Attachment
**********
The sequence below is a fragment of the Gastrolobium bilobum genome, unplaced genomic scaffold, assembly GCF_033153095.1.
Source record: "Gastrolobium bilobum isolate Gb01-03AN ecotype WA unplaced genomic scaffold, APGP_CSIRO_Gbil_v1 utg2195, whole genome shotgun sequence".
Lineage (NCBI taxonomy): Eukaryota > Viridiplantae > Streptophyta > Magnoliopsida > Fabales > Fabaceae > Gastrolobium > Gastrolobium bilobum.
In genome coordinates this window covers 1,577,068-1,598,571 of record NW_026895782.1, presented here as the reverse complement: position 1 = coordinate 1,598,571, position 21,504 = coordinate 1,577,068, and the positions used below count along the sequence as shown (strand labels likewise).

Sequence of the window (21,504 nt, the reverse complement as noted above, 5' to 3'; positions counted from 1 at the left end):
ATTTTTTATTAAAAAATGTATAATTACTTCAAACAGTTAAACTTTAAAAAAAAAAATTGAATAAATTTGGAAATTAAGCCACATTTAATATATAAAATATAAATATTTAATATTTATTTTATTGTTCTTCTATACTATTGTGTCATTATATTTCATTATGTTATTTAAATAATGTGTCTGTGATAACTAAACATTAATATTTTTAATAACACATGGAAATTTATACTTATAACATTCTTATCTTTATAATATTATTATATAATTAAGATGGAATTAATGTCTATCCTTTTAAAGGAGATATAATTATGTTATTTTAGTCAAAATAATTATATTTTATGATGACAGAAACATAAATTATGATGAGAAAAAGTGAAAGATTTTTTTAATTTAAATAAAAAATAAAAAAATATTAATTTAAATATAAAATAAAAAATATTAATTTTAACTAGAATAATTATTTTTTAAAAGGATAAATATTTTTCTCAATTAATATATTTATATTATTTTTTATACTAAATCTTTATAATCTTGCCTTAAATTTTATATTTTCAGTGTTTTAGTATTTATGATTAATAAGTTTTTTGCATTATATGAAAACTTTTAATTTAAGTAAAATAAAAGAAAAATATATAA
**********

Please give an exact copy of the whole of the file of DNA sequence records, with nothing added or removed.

The sequence below is a fragment of the Gastrolobium bilobum genome, unplaced genomic scaffold, assembly GCF_033153095.1.
Source record: "Gastrolobium bilobum isolate Gb01-03AN ecotype WA unplaced genomic scaffold, APGP_CSIRO_Gbil_v1 utg2195, whole genome shotgun sequence".
Lineage (NCBI taxonomy): Eukaryota > Viridiplantae > Streptophyta > Magnoliopsida > Fabales > Fabaceae > Gastrolobium > Gastrolobium bilobum.
In genome coordinates this window covers 1,577,068-1,598,571 of record NW_026895782.1, presented here as the reverse complement: position 1 = coordinate 1,598,571, position 21,504 = coordinate 1,577,068, and the positions used below count along the sequence as shown (strand labels likewise).

Sequence of the window (21,504 nt, the reverse complement as noted above, 5' to 3'; positions counted from 1 at the left end):
ATTTTTTATTAAAAAATGTATAATTACTTCAAACAGTTAAACTTTAAAAAAAAAAATTGAATAAATTTGGAAATTAAGCCACATTTAATATATAAAATATAAATATTTAATATTTATTTTATTGTTCTTCTATACTATTGTGTCATTATATTTCATTATGTTATTTAAATAATGTGTCTGTGATAACTAAACATTAATATTTTTAATAACACATGGAAATTTATACTTATAACATTCTTATCTTTATAATATTATTATATAATTAAGATGGAATTAATGTCTATCCTTTTAAAGGAGATATAATTATGTTATTTTAGTCAAAATAATTATATTTTATGATGACAGAAACATAAATTATGATGAGAAAAAGTGAAAGATTTTTTTAATTTAAATAAAAAATAAAAAAATATTAATTTAAATATAAAATAAAAAATATTAATTTTAACTAGAATAATTATTTTTTAAAAGGATAAATATTTTTCTCAATTAATATATTTATATTATTTTTTATACTAAATCTTTATAATCTTGCCTTAAATTTTATATTTTCAGTGTTTTAGTATTTATGATTAATAAGTTTTTTGCATTATATGAAAACTTTTAATTTAAGTAAAATAAAAGAAAAATATATAA